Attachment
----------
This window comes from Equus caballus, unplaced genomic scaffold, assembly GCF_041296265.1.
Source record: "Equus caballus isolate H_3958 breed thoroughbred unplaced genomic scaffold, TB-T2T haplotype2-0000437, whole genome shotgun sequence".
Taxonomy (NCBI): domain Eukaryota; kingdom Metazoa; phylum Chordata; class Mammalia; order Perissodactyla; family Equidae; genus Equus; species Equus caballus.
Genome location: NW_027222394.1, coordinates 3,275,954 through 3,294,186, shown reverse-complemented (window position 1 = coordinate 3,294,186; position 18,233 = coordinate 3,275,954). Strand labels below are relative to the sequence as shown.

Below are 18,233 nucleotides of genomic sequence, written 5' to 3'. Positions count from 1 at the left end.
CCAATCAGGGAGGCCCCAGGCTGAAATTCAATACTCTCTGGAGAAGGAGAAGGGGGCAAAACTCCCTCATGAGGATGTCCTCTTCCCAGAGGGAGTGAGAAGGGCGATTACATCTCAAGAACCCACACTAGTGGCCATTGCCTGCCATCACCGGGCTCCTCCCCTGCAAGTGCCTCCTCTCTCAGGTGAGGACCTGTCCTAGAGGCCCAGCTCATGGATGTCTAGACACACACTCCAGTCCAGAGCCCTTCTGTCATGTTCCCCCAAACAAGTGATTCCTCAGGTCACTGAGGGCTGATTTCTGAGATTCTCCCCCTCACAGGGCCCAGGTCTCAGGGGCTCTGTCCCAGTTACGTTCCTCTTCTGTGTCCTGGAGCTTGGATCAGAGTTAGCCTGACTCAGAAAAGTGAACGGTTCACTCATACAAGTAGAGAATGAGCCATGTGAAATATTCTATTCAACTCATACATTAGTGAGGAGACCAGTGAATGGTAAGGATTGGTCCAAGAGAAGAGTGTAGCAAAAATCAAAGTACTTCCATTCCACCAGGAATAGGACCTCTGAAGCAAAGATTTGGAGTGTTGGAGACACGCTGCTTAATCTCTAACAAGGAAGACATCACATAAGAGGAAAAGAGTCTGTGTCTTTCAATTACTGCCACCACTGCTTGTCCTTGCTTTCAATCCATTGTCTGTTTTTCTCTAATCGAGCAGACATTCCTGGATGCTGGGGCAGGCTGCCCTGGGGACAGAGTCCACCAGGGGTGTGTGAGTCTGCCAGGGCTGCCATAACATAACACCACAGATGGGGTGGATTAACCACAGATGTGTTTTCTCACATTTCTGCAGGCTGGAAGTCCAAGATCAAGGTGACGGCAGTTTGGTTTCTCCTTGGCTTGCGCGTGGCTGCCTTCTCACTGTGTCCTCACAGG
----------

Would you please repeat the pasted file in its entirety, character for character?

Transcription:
This window comes from Equus caballus, unplaced genomic scaffold, assembly GCF_041296265.1.
Source record: "Equus caballus isolate H_3958 breed thoroughbred unplaced genomic scaffold, TB-T2T haplotype2-0000437, whole genome shotgun sequence".
Taxonomy (NCBI): domain Eukaryota; kingdom Metazoa; phylum Chordata; class Mammalia; order Perissodactyla; family Equidae; genus Equus; species Equus caballus.
Genome location: NW_027222394.1, coordinates 3,275,954 through 3,294,186, shown reverse-complemented (window position 1 = coordinate 3,294,186; position 18,233 = coordinate 3,275,954). Strand labels below are relative to the sequence as shown.

Below are 18,233 nucleotides of genomic sequence, written 5' to 3'. Positions count from 1 at the left end.
CCAATCAGGGAGGCCCCAGGCTGAAATTCAATACTCTCTGGAGAAGGAGAAGGGGGCAAAACTCCCTCATGAGGATGTCCTCTTCCCAGAGGGAGTGAGAAGGGCGATTACATCTCAAGAACCCACACTAGTGGCCATTGCCTGCCATCACCGGGCTCCTCCCCTGCAAGTGCCTCCTCTCTCAGGTGAGGACCTGTCCTAGAGGCCCAGCTCATGGATGTCTAGACACACACTCCAGTCCAGAGCCCTTCTGTCATGTTCCCCCAAACAAGTGATTCCTCAGGTCACTGAGGGCTGATTTCTGAGATTCTCCCCCTCACAGGGCCCAGGTCTCAGGGGCTCTGTCCCAGTTACGTTCCTCTTCTGTGTCCTGGAGCTTGGATCAGAGTTAGCCTGACTCAGAAAAGTGAACGGTTCACTCATACAAGTAGAGAATGAGCCATGTGAAATATTCTATTCAACTCATACATTAGTGAGGAGACCAGTGAATGGTAAGGATTGGTCCAAGAGAAGAGTGTAGCAAAAATCAAAGTACTTCCATTCCACCAGGAATAGGACCTCTGAAGCAAAGATTTGGAGTGTTGGAGACACGCTGCTTAATCTCTAACAAGGAAGACATCACATAAGAGGAAAAGAGTCTGTGTCTTTCAATTACTGCCACCACTGCTTGTCCTTGCTTTCAATCCATTGTCTGTTTTTCTCTAATCGAGCAGACATTCCTGGATGCTGGGGCAGGCTGCCCTGGGGACAGAGTCCACCAGGGGTGTGTGAGTCTGCCAGGGCTGCCATAACATAACACCACAGATGGGGTGGATTAACCACAGATGTGTTTTCTCACATTTCTGCAGGCTGGAAGTCCAAGATCAAGGTGACGGCAGTTTGGTTTCTCCTTGGCTTGCGCGTGGCTGCCTTCTCACTGTGTCCTCACAGG